Believe it or not, there are actually many stages to how you sleep each night. It is helpful to understand the structure of sleep so you can understand its potential to positively impact your goals.
While there is still a great deal of mystery around why exactly we need to sleep, research has revealed that there are distinct and identifiable stages of sleep. Moreover, each stage of sleep can be linked to a specific form of recovery and utility, all of which can aid in your journey to optimal fitness.
So what are these sleep stages, and how can they help you lose fat and gain muscle? We're breaking it all down here in this post.
Sleep Stage 1: N1
When you first fall asleep, you enter NREM (Non-Rapid Eye Movement) sleep. NREM is comprised of three stages the first stage being N1.1,2
N1 is the transitional stage between being awake and falling asleep, also known as light sleep, and is marked by both mental and physical relaxation.3 This stage is sometimes accompanied by a feeling of falling, causing you to suddenly wake up.4
In essence, N1 is the gateway to the deeper stages of sleep.
Sleep Stage 2: N2
N2 is the onset of sleep, during which you become disengaged from your surroundings.3
When you reach this stage of sleep, your body temperature drops, your heart rate slows, your breathing becomes more regular, and your muscles relax completely. N2 is your first step into complete rest, and the entryway into N3, which is crucial to physical recovery.
Sleep Stage 3: N3
Lack of sleep appears to result in lower leptin and higher ghrelin levels, both of which make you eat more and gain weight.
N3 is the stage of deep, restorative sleep.3 During this stage, your blood pressure drops, your breathing slows, blood flow to muscles increases.3
During this stage of NREM, your tissue and muscle repairs themselves. For this reason, N3 is paramount to muscle growth.3 Hormones such as growth hormone are released and regulated during this stage, as well as hormones that contribute to muscle growth, muscle retention, fat loss, fat storage, and recovery.3 Lastly, N3 boosts immune function in your body, keeping your guard up against colds, flu's, and other attacks on your immune system.3
Has your muscle growth stalled despite a proper fitness and nutrition regimen? The "common cold" becoming a little too common? You might be in sore need of some N3 sleep.
After N3, you'll briefly re-enter sleep stages N2 and N1 before entering into the ultimate sleep stage: REM sleep.4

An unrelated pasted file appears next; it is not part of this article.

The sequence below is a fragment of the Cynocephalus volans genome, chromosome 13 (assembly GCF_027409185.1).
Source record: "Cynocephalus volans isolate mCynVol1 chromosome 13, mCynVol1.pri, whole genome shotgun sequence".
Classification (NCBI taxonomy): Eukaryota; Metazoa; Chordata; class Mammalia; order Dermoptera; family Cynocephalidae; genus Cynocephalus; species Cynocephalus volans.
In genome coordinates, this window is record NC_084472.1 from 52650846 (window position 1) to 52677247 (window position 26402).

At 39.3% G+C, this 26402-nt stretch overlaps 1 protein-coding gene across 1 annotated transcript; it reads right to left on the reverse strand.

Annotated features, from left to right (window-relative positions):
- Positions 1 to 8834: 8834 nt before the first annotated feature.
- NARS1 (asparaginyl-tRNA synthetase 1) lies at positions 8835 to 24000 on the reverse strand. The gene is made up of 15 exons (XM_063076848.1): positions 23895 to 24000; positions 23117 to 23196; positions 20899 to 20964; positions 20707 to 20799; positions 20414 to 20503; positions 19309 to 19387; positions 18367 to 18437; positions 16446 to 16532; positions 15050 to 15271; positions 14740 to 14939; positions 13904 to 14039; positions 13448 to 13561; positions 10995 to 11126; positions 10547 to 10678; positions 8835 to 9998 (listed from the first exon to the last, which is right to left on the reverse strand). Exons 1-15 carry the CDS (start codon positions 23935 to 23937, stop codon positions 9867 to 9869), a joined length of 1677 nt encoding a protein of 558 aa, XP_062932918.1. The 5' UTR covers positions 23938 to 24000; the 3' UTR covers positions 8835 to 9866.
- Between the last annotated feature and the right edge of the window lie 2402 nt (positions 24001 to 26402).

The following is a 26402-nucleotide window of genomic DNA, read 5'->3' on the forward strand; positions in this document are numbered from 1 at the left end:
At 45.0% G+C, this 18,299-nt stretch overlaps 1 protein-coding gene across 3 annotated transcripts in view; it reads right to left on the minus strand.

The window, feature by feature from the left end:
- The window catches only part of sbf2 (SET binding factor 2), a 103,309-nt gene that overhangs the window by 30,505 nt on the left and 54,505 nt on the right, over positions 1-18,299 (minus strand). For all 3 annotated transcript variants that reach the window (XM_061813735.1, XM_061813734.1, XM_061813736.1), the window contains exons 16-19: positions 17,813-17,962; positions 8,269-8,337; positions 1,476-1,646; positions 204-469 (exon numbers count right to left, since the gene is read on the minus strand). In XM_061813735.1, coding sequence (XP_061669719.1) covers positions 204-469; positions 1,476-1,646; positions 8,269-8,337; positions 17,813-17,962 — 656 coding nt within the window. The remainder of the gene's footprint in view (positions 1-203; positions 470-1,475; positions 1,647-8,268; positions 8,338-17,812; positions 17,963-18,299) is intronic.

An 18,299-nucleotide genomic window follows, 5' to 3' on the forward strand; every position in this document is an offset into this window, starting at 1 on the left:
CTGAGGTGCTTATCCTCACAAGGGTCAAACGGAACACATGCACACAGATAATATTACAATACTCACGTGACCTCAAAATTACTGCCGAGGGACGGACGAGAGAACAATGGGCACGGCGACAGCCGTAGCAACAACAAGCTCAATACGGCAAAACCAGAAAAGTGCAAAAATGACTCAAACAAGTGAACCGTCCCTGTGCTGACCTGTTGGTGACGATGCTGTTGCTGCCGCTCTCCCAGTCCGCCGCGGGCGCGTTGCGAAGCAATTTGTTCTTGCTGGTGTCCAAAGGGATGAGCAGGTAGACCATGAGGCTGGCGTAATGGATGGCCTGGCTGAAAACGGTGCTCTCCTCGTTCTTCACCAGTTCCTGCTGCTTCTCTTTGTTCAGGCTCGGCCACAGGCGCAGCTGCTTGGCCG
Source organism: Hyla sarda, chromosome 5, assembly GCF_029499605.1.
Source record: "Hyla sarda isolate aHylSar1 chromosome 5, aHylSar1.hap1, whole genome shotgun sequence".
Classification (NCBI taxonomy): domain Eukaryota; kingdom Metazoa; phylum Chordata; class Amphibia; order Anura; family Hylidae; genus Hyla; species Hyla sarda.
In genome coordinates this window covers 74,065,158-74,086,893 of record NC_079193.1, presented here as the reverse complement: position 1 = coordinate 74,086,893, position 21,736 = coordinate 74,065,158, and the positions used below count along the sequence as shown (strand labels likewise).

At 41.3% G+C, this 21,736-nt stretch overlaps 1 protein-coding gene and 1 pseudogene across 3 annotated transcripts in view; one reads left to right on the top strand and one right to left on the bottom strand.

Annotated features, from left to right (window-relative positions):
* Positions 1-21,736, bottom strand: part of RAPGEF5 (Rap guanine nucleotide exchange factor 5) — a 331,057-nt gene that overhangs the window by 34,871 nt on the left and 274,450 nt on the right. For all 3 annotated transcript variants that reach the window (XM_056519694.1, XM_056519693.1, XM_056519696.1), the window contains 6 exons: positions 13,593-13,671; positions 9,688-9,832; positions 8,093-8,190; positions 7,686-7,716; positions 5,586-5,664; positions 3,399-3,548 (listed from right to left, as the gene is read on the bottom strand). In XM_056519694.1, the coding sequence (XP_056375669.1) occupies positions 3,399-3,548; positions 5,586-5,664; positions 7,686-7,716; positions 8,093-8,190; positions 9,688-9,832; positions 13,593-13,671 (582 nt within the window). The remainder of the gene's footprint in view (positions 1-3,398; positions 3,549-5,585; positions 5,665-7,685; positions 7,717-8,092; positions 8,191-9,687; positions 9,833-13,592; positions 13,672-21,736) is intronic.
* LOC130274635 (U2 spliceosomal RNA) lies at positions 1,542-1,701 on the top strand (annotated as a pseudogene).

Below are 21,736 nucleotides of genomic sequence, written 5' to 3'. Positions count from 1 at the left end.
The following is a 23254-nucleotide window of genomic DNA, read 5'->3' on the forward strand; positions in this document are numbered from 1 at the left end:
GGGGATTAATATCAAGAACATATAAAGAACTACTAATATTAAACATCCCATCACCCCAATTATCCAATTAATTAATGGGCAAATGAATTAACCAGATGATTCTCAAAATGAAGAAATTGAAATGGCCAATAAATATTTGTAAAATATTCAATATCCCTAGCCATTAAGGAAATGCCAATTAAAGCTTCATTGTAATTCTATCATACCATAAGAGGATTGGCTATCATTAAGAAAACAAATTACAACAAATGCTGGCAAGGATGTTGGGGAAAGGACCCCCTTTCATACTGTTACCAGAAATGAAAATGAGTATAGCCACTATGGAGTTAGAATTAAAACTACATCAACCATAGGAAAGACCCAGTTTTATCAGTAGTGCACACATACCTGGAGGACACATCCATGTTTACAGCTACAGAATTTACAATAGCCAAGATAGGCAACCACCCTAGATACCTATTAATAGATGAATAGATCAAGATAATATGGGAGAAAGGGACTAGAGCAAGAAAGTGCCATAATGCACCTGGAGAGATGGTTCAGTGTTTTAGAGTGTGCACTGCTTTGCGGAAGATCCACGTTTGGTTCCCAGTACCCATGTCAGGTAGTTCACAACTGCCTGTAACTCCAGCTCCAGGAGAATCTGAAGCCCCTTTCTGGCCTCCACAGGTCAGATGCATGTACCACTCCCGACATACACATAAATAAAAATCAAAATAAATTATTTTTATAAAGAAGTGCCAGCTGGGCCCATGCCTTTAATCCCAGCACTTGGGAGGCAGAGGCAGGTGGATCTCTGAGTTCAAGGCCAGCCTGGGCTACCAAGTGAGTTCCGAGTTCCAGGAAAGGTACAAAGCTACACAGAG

Sleep stage 4: REM Sleep
REM sleep is thought to play a role in memory consolidation, the synthesis and organization of cognition, and mood regulation.
REM (Rapid Eye Movement) sleep provides energy to the brain and body, supports daytime performance and alertness, consolidates long term memory, and solidifies new muscle memory.3,4
You'll enter REM sleep about 90 minutes after falling asleep.3 During this time, your muscles completely relax and your eyes dart back and forth (hence the name).4 Without proper REM sleep, you'll find yourself sluggish throughout the day, slow to the take, and you won't fully solidify any new skills or information you take in throughout the day, physically or mentally.
Does the idea of going to the gym sound like nails on a chalkboard? Is the couch constantly calling your name? Lack of REM sleep may be the culprit.
Following REM Sleep, you'll reenter N1 and repeat the cycle in full 4-5 times on a good nights rest (Fig 1).4
Knowing the utility of each sleep stage should show you why getting a full nights rest is so important.
By depriving yourself of sleep, you are depriving yourself of the one or more sleep cycles (figure above). The sleep cycles are pivotal for muscle growth, fat loss, as well as a myriad of hormones and bodily functions that indirectly support muscle growth and fat loss.
With a basic understanding of the structure of sleep, we can now address the components of a full night’s rest: quantity, consistency, and continuity.
- Aserinsky E, Kleitman N. Regularly occurring periods of eye motility, and concomitant phenomena, during sleep.
Science. 1953;118:273-274 Link
- Rechtschaffen A. Current perspectives on the function of sleep. Perspectives in Biology and Medicine.
- National Sleep Foundation, The Sleep-Wake Cycle: Its Physiology and Impact on Health, Arlington: NSF, 2006. Available at: https://sleepfoundation.org/how-sleep-works/what-happens-when-you-sleep Link
- Maas, James B., et al. Sleep for Success: Everything You Must Know About Sleep but Are Too Tired to Ask. Author House, 2011. Link